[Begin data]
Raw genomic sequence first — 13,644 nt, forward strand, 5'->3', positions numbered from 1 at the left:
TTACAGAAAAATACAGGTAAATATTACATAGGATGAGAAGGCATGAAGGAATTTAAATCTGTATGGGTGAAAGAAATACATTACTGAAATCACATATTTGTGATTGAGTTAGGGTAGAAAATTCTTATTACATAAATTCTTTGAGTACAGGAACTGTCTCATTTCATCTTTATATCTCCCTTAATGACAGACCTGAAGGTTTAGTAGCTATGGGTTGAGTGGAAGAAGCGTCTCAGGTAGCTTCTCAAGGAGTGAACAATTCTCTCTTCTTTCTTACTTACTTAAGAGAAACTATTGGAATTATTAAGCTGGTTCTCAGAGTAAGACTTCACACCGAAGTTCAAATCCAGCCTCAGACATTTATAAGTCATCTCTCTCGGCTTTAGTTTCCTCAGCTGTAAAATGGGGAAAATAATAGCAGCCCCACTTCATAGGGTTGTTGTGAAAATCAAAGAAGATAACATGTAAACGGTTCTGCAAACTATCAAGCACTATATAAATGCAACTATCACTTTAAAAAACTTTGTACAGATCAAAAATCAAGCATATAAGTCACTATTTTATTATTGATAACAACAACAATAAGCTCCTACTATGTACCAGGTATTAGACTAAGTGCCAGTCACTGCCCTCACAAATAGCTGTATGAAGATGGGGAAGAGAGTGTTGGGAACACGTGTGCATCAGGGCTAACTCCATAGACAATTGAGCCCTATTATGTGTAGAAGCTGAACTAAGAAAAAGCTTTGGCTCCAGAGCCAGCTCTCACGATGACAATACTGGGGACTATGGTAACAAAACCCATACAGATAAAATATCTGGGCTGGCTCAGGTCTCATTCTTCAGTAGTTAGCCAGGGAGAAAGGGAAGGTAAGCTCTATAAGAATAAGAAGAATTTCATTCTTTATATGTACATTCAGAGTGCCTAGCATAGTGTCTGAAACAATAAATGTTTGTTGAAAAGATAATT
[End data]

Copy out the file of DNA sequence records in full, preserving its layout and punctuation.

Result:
Raw genomic sequence first — 13,644 nt, forward strand, 5'->3', positions numbered from 1 at the left:
TTACAGAAAAATACAGGTAAATATTACATAGGATGAGAAGGCATGAAGGAATTTAAATCTGTATGGGTGAAAGAAATACATTACTGAAATCACATATTTGTGATTGAGTTAGGGTAGAAAATTCTTATTACATAAATTCTTTGAGTACAGGAACTGTCTCATTTCATCTTTATATCTCCCTTAATGACAGACCTGAAGGTTTAGTAGCTATGGGTTGAGTGGAAGAAGCGTCTCAGGTAGCTTCTCAAGGAGTGAACAATTCTCTCTTCTTTCTTACTTACTTAAGAGAAACTATTGGAATTATTAAGCTGGTTCTCAGAGTAAGACTTCACACCGAAGTTCAAATCCAGCCTCAGACATTTATAAGTCATCTCTCTCGGCTTTAGTTTCCTCAGCTGTAAAATGGGGAAAATAATAGCAGCCCCACTTCATAGGGTTGTTGTGAAAATCAAAGAAGATAACATGTAAACGGTTCTGCAAACTATCAAGCACTATATAAATGCAACTATCACTTTAAAAAACTTTGTACAGATCAAAAATCAAGCATATAAGTCACTATTTTATTATTGATAACAACAACAATAAGCTCCTACTATGTACCAGGTATTAGACTAAGTGCCAGTCACTGCCCTCACAAATAGCTGTATGAAGATGGGGAAGAGAGTGTTGGGAACACGTGTGCATCAGGGCTAACTCCATAGACAATTGAGCCCTATTATGTGTAGAAGCTGAACTAAGAAAAAGCTTTGGCTCCAGAGCCAGCTCTCACGATGACAATACTGGGGACTATGGTAACAAAACCCATACAGATAAAATATCTGGGCTGGCTCAGGTCTCATTCTTCAGTAGTTAGCCAGGGAGAAAGGGAAGGTAAGCTCTATAAGAATAAGAAGAATTTCATTCTTTATATGTACATTCAGAGTGCCTAGCATAGTGTCTGAAACAATAAATGTTTGTTGAAAAGATAATT